For me, the ring serves as a reminder that my hard work paid off and I earned a small spot in a league with over 100 years of history. Everyone in the country knows what the CFL is and the fact that I got to play in this incredible league will forever be special.

When I wear the ring out, people will always stop me and comment on it. I find as I age, I appreciate the rings even more, because they are a testament to the fact that I made the most of the chances I was given. Playing in the CFL was an honour and I’ll never take it for granted.

I saw an interview from the 100th Grey Cup where you mentioned that you were attending your 12th Grey Cup in a row as a fan. Have you kept that streak alive?

Unfortunately not. I’ve been to close to twenty Grey Cups but I’ve had to miss a couple in recent years. My new goal is to start a new streak and to get to one in every city, since I’ve never been to a Grey Cup in Winnipeg.

As an alumnus, the entire Grey Cup week is special, but it culminates in the Legends Lunch held the Friday before the game. As a former player, you get to sit at a table with other players, catch up with teammates, chat with the commissioner, mingle with fans, reminisce, take pictures and sign autographs. It’s also neat because it’s a forum that brings together guys who played before you, guys you played with and guys who are playing now.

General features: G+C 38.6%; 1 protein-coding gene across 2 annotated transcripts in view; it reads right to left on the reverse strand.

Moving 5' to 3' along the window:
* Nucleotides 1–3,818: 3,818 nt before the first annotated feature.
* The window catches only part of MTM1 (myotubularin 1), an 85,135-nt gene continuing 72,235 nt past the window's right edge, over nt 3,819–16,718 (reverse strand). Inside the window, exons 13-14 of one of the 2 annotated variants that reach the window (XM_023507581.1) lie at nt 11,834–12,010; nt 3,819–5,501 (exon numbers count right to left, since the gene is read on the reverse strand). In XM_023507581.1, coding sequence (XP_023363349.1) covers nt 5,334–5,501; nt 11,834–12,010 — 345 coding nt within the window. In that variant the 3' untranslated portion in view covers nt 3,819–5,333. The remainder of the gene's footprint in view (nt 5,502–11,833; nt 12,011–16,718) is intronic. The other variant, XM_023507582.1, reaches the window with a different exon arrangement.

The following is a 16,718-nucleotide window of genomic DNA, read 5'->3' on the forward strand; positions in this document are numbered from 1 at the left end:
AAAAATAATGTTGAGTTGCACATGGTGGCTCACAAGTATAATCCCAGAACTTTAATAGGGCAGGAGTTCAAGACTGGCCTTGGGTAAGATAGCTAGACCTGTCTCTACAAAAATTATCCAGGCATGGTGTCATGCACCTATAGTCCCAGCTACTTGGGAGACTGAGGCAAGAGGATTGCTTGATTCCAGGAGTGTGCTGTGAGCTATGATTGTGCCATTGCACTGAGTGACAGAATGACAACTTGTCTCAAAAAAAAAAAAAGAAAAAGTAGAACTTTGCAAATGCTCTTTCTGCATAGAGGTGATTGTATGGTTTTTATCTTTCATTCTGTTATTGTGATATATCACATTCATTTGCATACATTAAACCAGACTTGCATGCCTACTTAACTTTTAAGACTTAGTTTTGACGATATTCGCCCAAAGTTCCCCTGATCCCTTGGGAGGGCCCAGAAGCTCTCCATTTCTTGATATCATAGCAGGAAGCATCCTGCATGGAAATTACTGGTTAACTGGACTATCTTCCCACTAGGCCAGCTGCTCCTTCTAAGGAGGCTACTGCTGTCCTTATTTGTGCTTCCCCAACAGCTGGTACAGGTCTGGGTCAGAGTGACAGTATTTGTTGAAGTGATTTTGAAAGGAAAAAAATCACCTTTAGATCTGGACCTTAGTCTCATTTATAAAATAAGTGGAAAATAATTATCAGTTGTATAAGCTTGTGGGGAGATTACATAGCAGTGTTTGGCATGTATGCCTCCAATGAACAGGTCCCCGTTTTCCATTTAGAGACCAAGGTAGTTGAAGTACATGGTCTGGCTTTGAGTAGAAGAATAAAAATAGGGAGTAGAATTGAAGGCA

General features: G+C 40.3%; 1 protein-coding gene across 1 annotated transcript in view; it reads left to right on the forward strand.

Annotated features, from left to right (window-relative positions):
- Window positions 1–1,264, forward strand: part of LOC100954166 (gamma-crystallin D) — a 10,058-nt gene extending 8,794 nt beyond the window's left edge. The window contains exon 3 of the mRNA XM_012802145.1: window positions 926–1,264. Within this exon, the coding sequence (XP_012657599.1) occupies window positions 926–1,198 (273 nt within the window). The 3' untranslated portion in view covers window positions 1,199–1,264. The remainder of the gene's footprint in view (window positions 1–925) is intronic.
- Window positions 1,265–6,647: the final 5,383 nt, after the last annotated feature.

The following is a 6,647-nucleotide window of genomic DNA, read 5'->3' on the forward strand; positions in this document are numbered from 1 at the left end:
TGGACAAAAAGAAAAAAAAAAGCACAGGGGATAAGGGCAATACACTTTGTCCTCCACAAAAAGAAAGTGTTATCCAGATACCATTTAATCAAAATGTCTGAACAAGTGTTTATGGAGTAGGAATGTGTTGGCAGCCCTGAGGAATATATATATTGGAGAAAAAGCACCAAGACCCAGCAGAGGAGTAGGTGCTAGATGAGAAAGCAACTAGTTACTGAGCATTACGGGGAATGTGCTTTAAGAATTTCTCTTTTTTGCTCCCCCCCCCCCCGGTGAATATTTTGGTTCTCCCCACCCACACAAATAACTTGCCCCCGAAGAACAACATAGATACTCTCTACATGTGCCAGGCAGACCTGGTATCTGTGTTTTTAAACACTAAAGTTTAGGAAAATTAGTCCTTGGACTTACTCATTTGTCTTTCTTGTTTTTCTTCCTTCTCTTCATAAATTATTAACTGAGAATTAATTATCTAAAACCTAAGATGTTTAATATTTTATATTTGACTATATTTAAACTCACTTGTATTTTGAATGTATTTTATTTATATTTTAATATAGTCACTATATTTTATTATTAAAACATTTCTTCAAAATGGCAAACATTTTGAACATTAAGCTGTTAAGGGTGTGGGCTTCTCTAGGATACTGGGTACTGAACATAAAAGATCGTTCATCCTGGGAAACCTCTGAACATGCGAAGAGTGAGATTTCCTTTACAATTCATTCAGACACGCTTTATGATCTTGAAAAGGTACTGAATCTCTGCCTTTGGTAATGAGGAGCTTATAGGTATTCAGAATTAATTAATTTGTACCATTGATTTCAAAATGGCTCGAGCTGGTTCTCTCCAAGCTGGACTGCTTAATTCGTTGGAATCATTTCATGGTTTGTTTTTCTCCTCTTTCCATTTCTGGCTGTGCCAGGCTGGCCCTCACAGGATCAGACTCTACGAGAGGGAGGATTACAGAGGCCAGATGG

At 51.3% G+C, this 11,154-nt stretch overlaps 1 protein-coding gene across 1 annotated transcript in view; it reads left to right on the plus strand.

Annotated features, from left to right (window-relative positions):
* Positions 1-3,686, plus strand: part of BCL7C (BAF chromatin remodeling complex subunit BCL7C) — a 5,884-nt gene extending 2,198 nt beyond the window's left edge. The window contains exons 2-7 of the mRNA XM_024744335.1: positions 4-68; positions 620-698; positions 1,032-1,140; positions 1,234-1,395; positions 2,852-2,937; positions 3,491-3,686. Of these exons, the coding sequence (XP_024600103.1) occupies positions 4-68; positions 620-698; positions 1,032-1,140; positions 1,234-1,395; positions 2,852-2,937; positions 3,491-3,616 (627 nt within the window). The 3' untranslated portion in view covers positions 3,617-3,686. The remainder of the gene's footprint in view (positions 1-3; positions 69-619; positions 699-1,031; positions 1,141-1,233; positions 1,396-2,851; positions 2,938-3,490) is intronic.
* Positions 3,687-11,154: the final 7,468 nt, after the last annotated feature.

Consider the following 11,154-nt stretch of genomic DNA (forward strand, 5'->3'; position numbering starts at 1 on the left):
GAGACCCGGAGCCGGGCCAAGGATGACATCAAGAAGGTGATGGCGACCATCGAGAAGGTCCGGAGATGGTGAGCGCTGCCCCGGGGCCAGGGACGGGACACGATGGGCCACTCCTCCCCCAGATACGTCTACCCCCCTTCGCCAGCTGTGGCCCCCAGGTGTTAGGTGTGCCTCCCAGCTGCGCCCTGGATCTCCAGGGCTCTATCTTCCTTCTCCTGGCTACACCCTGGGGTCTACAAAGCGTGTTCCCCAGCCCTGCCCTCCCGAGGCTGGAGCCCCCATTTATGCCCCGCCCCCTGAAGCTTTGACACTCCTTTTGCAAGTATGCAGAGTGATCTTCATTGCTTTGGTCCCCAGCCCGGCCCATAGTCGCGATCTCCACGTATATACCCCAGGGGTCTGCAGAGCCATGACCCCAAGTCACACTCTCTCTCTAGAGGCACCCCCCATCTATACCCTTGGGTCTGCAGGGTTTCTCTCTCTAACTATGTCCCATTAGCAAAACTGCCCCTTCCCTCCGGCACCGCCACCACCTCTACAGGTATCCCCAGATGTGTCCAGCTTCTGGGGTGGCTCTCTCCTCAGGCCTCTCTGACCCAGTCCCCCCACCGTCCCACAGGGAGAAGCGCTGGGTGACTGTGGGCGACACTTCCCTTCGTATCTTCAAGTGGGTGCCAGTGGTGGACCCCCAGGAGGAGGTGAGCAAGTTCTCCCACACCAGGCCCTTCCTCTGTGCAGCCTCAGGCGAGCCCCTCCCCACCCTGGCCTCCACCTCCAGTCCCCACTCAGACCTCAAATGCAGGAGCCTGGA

When people say the Grey Cup is the biggest party in Canada, they’re completely right. The ability for fans to interact with legends of the game and rub shoulders with players is so fantastic and unique to our league.

Do you still keep in touch with any former teammates?

For sure! Even before COVID, I didn’t see as many in person as I would’ve liked, but I do keep in touch with quite a few guys via social media. Sometimes it’s to send well wishes or just to check in on people’s birthdays.

Most recently I’ve chatted with Randy Fournier, Skip Walker and Stephen Jones. I also chat with Pinball Clemons since we’re both Toronto guys. We might not have played together, but there exists a mutual respect.

Photo courtesy: Scott Grant/CFLPhotoArchive.com

As a Toronto native, what do the Argos need to do to bring the CFL buzz back to Toronto? 

The Argos are facing a tough situation and I don’t think there’s any easy answers. The biggest and most obvious problem is that Toronto has so many different teams competing for your entertainment dollars.